AI-driven mobile health algorithm uses phone camera to detect blood vessel oxygen levels

June 8, 2023
A smartphone camera paired with an AI-driven algorithm can capture blood oxygen data faster and more efficiently than highly specialized equipment.

You may already use your smartphone for remote medical appointments. Why not use some of the onboard sensors to gather medical data? That’s the idea behind AI-driven technology developed at Purdue University that could use a smartphone camera to detect and diagnose medical conditions like anemia faster and more accurately than highly specialized medical equipment being developed for the task.

By pairing deep learning and statistical techniques with their knowledge of light-tissue interactions, Purdue researchers are able to reconstruct the full spectrum of visible light in each pixel of an ordinary smartphone camera image. The patent-pending approach, from a lab with expertise in mobile health, could improve access to healthcare.

As reported in PNAS Nexus, the team tested its method against commercially available hyperspectral imaging equipment when gathering information about the movement of blood oxygen in volunteers’ eyelids, in models meant to mimic human tissue, and in a chick embryo. Results show the smartphone camera produced hyperspectral information more quickly, more cheaply and just as accurately as those captured using specialized equipment. The smartphone approach can produce images in a single millisecond that would take conventional hyperspectral imaging three minutes to capture.

Lead researcher Young Kim said the work reported in PNAS Nexus focused on building the smartphone hyperspectral imaging algorithm rather than specific applications. But in other studies, the team has used its approach to measure blood hemoglobin for tissue oximetry and inflammation. Kim’s lab used a computational approach that the researchers have dubbed “hyperspectral learning.”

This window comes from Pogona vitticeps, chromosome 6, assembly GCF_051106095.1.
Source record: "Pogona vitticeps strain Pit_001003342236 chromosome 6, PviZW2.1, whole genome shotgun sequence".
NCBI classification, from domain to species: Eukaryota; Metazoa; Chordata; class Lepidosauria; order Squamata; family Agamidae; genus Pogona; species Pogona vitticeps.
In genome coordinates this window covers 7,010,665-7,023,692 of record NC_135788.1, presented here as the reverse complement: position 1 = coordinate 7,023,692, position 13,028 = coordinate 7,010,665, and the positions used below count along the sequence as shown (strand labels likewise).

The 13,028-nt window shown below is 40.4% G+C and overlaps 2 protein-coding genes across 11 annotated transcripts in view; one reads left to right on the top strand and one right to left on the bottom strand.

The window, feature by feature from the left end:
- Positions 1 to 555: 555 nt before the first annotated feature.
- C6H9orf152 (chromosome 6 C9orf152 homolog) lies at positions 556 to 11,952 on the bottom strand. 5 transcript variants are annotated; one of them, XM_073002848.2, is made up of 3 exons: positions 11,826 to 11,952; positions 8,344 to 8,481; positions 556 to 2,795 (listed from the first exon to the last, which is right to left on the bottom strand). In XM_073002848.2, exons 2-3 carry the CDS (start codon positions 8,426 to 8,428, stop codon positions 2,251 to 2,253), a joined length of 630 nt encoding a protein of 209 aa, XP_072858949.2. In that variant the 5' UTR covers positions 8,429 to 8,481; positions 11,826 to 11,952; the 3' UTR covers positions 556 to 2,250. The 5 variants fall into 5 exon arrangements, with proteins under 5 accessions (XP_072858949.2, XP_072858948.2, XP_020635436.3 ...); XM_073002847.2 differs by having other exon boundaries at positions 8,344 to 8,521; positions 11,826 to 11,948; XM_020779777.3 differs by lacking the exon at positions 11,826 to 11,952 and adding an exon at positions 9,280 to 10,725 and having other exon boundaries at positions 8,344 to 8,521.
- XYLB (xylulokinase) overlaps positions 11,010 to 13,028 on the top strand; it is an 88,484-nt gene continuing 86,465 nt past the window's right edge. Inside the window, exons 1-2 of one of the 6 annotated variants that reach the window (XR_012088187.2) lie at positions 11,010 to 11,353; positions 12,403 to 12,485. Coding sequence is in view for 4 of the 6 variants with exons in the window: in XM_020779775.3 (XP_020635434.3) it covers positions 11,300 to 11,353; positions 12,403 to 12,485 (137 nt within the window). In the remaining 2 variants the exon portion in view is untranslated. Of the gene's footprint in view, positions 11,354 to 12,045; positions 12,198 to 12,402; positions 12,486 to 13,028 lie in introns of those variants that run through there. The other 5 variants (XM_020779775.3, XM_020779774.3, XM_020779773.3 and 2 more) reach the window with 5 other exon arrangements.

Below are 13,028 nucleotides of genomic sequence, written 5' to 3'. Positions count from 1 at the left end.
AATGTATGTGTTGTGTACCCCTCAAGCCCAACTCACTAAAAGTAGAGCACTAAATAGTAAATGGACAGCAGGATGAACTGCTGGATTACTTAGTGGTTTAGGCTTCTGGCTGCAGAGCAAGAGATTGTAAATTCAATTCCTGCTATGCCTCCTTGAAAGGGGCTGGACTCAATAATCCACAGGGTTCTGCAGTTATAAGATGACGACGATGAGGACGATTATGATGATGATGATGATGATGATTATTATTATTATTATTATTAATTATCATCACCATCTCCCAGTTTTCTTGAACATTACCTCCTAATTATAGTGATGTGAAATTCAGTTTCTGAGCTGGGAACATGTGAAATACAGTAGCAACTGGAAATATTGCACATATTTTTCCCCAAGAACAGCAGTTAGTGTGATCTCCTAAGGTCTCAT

The process begins with a smartphone camera on an ultra-slow-motion setting that produces video at about 1,000 frames per second. Each pixel in each frame contains information for red, green and blue color intensity. The information is fed through a machine learning algorithm that infers full-spectrum information for each pixel. That is used to produce the measurements of blood flow, particularly of the amount of oxygenated and deoxygenated hemoglobin in each pixel. These hemodynamic parameters can also be used to produce images and video that show oxygen saturation in their subjects over time. 

As with conventional machine learning, the team trains its algorithms on a data set, feeding it smartphone images and the corresponding hyperspectral images and fine-tuning the algorithm until it can predict the correct relationship between the two data sets. But by building the algorithms with equations derived from tissue optics – an approach sometimes called “informed learning” – the researchers require a far smaller training data set.

And whereas conventional hyperspectral imaging equipment must gather massive amounts of data, limiting either the spectral resolution or temporal resolution, the team’s approach begins with video files that are hundreds of times smaller than hyperspectral imaging files, allowing them to maintain a high standard on both fronts.

Purdue release